The demand for some drug which will act specifically to reduce the irritability of the vestibular apparatus is great. For a long time general sedatives, such as bromides and opium derivatives, have been employed with some degree of success. The chief objection to these is that when a sufficient amount is prescribed to reduce vertigo, the patient is incapacitated by the general depression. Several years ago Jonkhoff1 and de Kleyn and Versteegh2 reported that the vestibular apparatus was decidedly influenced by a number of drugs. This led us3 to study the effects of drugs on vestibular reactions. The outstanding compounds of each pharmacologic group were used. The nystagmic reaction to rotation was taken as the measure of the degree of stimulation of the vestibular system. As no operations were performed, there was no question of allowances for mutilation. The results were disappointing. There was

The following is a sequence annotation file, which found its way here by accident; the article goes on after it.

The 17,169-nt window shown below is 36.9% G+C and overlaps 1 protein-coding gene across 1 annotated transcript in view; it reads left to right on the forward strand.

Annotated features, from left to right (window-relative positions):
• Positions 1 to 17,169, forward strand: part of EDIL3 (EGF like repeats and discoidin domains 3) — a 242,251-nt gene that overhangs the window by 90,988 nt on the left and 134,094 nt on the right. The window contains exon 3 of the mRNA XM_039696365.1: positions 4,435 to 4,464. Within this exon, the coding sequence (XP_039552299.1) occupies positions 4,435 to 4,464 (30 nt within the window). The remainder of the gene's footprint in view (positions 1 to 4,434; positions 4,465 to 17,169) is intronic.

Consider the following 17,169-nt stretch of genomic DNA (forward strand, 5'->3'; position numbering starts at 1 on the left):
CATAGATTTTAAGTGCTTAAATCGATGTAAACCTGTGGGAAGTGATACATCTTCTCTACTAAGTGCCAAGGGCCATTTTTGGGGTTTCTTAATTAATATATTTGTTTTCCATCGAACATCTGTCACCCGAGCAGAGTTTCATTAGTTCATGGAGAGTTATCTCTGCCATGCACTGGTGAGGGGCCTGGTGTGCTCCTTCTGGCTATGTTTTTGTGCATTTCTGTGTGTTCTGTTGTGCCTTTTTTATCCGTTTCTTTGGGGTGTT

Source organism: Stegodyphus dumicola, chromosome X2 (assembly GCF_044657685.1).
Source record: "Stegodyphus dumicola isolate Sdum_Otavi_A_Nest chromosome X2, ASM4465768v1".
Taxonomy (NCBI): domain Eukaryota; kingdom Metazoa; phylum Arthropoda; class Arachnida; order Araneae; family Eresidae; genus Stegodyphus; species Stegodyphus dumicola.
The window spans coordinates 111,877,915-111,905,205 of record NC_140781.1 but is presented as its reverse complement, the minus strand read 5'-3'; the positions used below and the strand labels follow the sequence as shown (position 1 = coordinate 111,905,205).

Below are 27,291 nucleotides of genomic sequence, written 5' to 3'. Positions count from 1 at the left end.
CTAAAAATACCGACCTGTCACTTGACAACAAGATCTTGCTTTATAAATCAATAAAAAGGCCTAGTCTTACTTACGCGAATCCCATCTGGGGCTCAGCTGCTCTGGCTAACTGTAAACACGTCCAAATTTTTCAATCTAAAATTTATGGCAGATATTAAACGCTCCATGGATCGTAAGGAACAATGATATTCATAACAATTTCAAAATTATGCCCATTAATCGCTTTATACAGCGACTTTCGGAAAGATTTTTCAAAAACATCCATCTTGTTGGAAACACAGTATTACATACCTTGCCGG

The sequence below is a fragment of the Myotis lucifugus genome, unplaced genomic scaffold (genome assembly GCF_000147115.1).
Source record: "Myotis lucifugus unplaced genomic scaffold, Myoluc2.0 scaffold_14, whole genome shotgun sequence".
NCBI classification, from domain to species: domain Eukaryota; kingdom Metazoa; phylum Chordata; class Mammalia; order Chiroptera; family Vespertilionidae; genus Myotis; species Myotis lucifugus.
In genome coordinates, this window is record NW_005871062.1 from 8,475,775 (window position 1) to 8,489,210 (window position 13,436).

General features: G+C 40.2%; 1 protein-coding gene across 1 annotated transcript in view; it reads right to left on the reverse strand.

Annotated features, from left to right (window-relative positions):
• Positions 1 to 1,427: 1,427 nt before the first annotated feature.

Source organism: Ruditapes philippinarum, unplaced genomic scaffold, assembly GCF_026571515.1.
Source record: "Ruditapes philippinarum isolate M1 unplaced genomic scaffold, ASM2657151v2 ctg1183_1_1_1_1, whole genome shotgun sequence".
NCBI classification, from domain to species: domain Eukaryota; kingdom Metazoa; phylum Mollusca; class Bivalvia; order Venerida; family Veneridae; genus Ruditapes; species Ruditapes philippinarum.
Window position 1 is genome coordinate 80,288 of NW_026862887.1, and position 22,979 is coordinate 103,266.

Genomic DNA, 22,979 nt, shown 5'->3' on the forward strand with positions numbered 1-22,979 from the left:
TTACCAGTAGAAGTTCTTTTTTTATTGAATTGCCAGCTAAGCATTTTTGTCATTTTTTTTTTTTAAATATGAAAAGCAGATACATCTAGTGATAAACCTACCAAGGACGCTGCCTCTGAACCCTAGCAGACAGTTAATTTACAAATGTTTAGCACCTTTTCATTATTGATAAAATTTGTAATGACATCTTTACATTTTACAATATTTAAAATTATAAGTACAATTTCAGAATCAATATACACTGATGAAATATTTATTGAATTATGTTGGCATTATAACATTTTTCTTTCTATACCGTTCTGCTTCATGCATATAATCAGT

ROSS EL, OLSEN A. EFFECTS OF DRUGS ON VESTIBULAR REACTIONS. Arch Otolaryngol. 1933;18(6):753–759. doi:10.1001/archotol.1933.00630060813003
Customize your JAMA Network experience by selecting one or more topics from the list below.
Create a personal account or sign in to: